Both English and Hebrew have pleonasms, phrases which express in more than one word something that could just as easily be expressed with only one word. We often speak of "tuna fish" when "tuna" would convey exactly the same thing. My late Uncle Max used to say that something has "all the vitamins and minerals" and lawyers often speak of "rules and regulations." Yes, technically a vitamin is not a mineral and a rule is not a regulation, but we recognize both of these usages as simply figures of speech.
In the Hebrew Bible we find the terms "ger v'toshav," "stranger and sojourner." When he seeks to buy a burial place for his wife Sarah, Abraham describes himself to the native Hittites as a "ger v'toshav." And in this week's parasha, in Lev. 25:23, we are told that the land cannot be sold in perpetuity, because we are "gerim v'toshavim" with God, which the new JPS translation renders as "for you are but strangers resident with Me."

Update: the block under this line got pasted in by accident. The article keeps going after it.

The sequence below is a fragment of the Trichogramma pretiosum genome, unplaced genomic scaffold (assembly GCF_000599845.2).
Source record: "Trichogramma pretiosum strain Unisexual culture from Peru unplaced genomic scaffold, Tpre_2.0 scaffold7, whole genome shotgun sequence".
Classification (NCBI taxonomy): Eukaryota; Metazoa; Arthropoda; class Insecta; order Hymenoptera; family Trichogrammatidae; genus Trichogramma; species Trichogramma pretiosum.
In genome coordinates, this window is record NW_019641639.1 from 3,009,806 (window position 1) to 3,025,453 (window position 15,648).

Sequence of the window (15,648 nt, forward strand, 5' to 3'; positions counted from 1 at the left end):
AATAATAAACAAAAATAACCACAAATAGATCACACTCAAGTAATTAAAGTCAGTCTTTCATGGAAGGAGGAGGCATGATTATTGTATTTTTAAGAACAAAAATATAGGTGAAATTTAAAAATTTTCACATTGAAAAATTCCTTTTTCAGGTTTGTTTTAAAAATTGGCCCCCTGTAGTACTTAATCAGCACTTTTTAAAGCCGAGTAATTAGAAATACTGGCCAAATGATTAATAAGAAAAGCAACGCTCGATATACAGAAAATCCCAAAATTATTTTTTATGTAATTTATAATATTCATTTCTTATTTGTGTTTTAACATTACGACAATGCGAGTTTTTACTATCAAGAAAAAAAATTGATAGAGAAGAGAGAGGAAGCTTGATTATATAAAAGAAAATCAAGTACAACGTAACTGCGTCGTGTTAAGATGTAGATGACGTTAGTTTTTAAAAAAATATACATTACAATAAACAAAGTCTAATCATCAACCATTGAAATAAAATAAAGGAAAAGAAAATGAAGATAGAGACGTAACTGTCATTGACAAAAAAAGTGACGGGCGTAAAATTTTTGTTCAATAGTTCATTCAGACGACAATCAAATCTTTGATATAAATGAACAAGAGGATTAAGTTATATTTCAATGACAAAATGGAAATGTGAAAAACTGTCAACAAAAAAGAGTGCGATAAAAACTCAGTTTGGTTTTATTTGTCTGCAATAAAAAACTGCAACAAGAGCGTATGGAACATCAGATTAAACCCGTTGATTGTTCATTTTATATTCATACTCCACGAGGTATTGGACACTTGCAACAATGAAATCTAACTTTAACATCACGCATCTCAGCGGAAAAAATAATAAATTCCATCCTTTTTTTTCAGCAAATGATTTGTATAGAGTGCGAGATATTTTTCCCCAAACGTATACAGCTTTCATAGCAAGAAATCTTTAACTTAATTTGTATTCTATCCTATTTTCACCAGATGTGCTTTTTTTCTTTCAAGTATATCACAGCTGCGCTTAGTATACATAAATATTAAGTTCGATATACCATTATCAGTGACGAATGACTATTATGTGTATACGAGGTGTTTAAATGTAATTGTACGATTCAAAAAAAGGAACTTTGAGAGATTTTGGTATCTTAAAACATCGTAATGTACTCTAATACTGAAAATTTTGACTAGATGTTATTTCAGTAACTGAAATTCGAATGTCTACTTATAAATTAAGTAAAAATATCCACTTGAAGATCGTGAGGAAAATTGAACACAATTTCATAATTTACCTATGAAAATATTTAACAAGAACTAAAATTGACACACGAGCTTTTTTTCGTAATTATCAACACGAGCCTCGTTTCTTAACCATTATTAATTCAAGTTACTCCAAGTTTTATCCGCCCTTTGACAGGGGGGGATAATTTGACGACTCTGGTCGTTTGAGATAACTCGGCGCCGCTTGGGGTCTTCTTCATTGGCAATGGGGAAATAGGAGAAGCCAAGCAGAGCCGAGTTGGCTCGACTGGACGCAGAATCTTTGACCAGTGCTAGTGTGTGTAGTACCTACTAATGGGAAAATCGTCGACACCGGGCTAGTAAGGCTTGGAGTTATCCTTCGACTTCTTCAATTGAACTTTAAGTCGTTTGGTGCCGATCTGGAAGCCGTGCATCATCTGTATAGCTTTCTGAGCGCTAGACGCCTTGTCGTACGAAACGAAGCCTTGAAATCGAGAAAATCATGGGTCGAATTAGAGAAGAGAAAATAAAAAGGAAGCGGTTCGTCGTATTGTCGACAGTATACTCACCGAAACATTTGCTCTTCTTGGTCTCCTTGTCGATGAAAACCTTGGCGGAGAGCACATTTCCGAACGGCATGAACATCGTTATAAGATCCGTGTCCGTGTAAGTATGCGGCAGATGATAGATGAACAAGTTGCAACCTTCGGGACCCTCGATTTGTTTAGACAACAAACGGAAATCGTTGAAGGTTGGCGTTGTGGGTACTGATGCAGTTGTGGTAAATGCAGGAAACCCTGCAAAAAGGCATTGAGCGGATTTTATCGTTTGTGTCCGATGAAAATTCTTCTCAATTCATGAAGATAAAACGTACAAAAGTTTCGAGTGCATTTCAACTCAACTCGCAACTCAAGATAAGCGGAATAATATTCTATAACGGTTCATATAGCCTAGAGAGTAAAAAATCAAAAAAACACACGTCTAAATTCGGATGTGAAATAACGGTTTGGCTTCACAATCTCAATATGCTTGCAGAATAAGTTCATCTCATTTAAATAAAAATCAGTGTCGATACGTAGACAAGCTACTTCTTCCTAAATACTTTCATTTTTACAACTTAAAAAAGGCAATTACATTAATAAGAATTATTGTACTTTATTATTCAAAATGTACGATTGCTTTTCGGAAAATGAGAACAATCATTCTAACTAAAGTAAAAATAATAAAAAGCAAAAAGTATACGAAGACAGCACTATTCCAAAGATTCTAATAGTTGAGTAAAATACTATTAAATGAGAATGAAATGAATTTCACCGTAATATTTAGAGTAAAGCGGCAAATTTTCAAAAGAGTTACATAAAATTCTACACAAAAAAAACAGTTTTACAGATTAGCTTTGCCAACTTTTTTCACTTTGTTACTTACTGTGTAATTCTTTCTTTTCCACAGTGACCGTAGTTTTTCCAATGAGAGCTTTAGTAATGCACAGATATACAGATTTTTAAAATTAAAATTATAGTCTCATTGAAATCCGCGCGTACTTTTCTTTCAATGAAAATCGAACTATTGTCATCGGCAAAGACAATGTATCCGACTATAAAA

We accept "ger v'toshav" as a pleonasm meaning something like "resident alien." But I recently came across a teaching from my great-great-great-great-great-grandfather Rabbi Yaakov Krantz, the Dubner Maggid, where he says that they are actually opposite.
"Ger carries the connotation of temporariness while toshav carries the connotation of permanence. God said to Israel: “The relationship between you and Me is always that of ‘strangers and settlers.’ If you live in the world like strangers, remembering that you are only here temporarily, then I will be a settler in your midst, in that My Presence will dwell with you permanently. But if you will regard yourselves as settlers, as permanent owners of the land on which you live, forgetting that the land is actually not yours but Mine, My Presence will be a stranger in that it will not dwell in your midst.“
“In any case, you (Israel) and I (God) cannot be strangers and settlers at the same time. If you act like a stranger, then I will be the settler, and if you act the settler, I must be the stranger.”